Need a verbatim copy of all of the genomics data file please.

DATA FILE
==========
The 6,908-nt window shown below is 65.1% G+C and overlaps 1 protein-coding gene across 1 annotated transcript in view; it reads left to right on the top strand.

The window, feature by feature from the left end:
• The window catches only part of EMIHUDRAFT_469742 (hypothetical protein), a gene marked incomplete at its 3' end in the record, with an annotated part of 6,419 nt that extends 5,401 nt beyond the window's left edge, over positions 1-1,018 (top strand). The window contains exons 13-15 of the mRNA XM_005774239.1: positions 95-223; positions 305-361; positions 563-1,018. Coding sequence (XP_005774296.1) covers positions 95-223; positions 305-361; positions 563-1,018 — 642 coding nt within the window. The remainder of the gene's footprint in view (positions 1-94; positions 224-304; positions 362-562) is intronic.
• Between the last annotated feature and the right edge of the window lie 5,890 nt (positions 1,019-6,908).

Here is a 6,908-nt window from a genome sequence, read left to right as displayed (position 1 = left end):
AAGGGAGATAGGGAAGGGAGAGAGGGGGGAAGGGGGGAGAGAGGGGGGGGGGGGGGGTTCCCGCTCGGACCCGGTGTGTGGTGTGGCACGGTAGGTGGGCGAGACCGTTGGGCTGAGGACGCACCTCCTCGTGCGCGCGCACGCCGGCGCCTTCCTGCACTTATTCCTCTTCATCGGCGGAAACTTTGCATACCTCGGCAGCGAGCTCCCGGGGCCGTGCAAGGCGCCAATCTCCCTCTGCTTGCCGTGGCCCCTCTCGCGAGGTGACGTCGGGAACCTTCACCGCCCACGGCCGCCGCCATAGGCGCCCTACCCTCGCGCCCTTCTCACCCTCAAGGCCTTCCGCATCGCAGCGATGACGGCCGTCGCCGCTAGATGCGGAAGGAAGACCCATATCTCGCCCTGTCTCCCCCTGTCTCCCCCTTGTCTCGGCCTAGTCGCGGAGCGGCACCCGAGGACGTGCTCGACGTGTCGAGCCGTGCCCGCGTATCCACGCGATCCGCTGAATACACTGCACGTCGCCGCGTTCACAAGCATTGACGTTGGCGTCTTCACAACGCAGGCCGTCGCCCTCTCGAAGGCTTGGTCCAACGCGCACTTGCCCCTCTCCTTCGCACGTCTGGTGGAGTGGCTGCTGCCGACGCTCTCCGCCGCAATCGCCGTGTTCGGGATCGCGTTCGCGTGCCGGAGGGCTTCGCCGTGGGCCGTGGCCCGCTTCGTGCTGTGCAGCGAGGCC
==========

The 6,908-nt window shown below is 65.1% G+C and overlaps 1 protein-coding gene across 1 annotated transcript in view; it reads left to right on the top strand.

The window, feature by feature from the left end:
• The window catches only part of EMIHUDRAFT_469742 (hypothetical protein), a gene marked incomplete at its 3' end in the record, with an annotated part of 6,419 nt that extends 5,401 nt beyond the window's left edge, over positions 1-1,018 (top strand). The window contains exons 13-15 of the mRNA XM_005774239.1: positions 95-223; positions 305-361; positions 563-1,018. Coding sequence (XP_005774296.1) covers positions 95-223; positions 305-361; positions 563-1,018 — 642 coding nt within the window. The remainder of the gene's footprint in view (positions 1-94; positions 224-304; positions 362-562) is intronic.
• Between the last annotated feature and the right edge of the window lie 5,890 nt (positions 1,019-6,908).

Here is a 6,908-nt window from a genome sequence, read left to right as displayed (position 1 = left end):
AAGGGAGATAGGGAAGGGAGAGAGGGGGGAAGGGGGGAGAGAGGGGGGGGGGGGGGGTTCCCGCTCGGACCCGGTGTGTGGTGTGGCACGGTAGGTGGGCGAGACCGTTGGGCTGAGGACGCACCTCCTCGTGCGCGCGCACGCCGGCGCCTTCCTGCACTTATTCCTCTTCATCGGCGGAAACTTTGCATACCTCGGCAGCGAGCTCCCGGGGCCGTGCAAGGCGCCAATCTCCCTCTGCTTGCCGTGGCCCCTCTCGCGAGGTGACGTCGGGAACCTTCACCGCCCACGGCCGCCGCCATAGGCGCCCTACCCTCGCGCCCTTCTCACCCTCAAGGCCTTCCGCATCGCAGCGATGACGGCCGTCGCCGCTAGATGCGGAAGGAAGACCCATATCTCGCCCTGTCTCCCCCTGTCTCCCCCTTGTCTCGGCCTAGTCGCGGAGCGGCACCCGAGGACGTGCTCGACGTGTCGAGCCGTGCCCGCGTATCCACGCGATCCGCTGAATACACTGCACGTCGCCGCGTTCACAAGCATTGACGTTGGCGTCTTCACAACGCAGGCCGTCGCCCTCTCGAAGGCTTGGTCCAACGCGCACTTGCCCCTCTCCTTCGCACGTCTGGTGGAGTGGCTGCTGCCGACGCTCTCCGCCGCAATCGCCGTGTTCGGGATCGCGTTCGCGTGCCGGAGGGCTTCGCCGTGGGCCGTGGCCCGCTTCGTGCTGTGCAGCGAGGCC